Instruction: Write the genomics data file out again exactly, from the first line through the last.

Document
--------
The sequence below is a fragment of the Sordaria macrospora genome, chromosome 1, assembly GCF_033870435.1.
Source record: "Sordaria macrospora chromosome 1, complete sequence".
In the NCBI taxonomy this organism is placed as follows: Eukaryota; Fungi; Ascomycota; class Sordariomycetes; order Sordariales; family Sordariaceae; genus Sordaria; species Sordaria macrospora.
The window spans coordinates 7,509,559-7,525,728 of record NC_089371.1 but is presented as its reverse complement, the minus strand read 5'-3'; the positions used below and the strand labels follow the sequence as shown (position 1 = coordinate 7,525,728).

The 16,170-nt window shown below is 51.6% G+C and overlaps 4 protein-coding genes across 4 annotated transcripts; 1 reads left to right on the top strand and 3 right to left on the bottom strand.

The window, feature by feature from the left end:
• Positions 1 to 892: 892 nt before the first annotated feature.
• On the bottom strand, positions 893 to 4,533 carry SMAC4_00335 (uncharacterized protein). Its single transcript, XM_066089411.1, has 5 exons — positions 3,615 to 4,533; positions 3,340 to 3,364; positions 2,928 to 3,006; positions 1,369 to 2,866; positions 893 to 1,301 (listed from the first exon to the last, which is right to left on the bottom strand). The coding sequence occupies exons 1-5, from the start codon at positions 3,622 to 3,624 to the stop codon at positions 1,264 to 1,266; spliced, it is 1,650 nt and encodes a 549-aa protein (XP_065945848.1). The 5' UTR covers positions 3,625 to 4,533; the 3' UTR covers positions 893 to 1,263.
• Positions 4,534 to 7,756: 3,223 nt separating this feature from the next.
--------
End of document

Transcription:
The sequence below is a fragment of the Sordaria macrospora genome, chromosome 1, assembly GCF_033870435.1.
Source record: "Sordaria macrospora chromosome 1, complete sequence".
In the NCBI taxonomy this organism is placed as follows: Eukaryota; Fungi; Ascomycota; class Sordariomycetes; order Sordariales; family Sordariaceae; genus Sordaria; species Sordaria macrospora.
The window spans coordinates 7,509,559-7,525,728 of record NC_089371.1 but is presented as its reverse complement, the minus strand read 5'-3'; the positions used below and the strand labels follow the sequence as shown (position 1 = coordinate 7,525,728).

The 16,170-nt window shown below is 51.6% G+C and overlaps 4 protein-coding genes across 4 annotated transcripts; 1 reads left to right on the top strand and 3 right to left on the bottom strand.

The window, feature by feature from the left end:
• Positions 1 to 892: 892 nt before the first annotated feature.
• On the bottom strand, positions 893 to 4,533 carry SMAC4_00335 (uncharacterized protein). Its single transcript, XM_066089411.1, has 5 exons — positions 3,615 to 4,533; positions 3,340 to 3,364; positions 2,928 to 3,006; positions 1,369 to 2,866; positions 893 to 1,301 (listed from the first exon to the last, which is right to left on the bottom strand). The coding sequence occupies exons 1-5, from the start codon at positions 3,622 to 3,624 to the stop codon at positions 1,264 to 1,266; spliced, it is 1,650 nt and encodes a 549-aa protein (XP_065945848.1). The 5' UTR covers positions 3,625 to 4,533; the 3' UTR covers positions 893 to 1,263.
• Positions 4,534 to 7,756: 3,223 nt separating this feature from the next.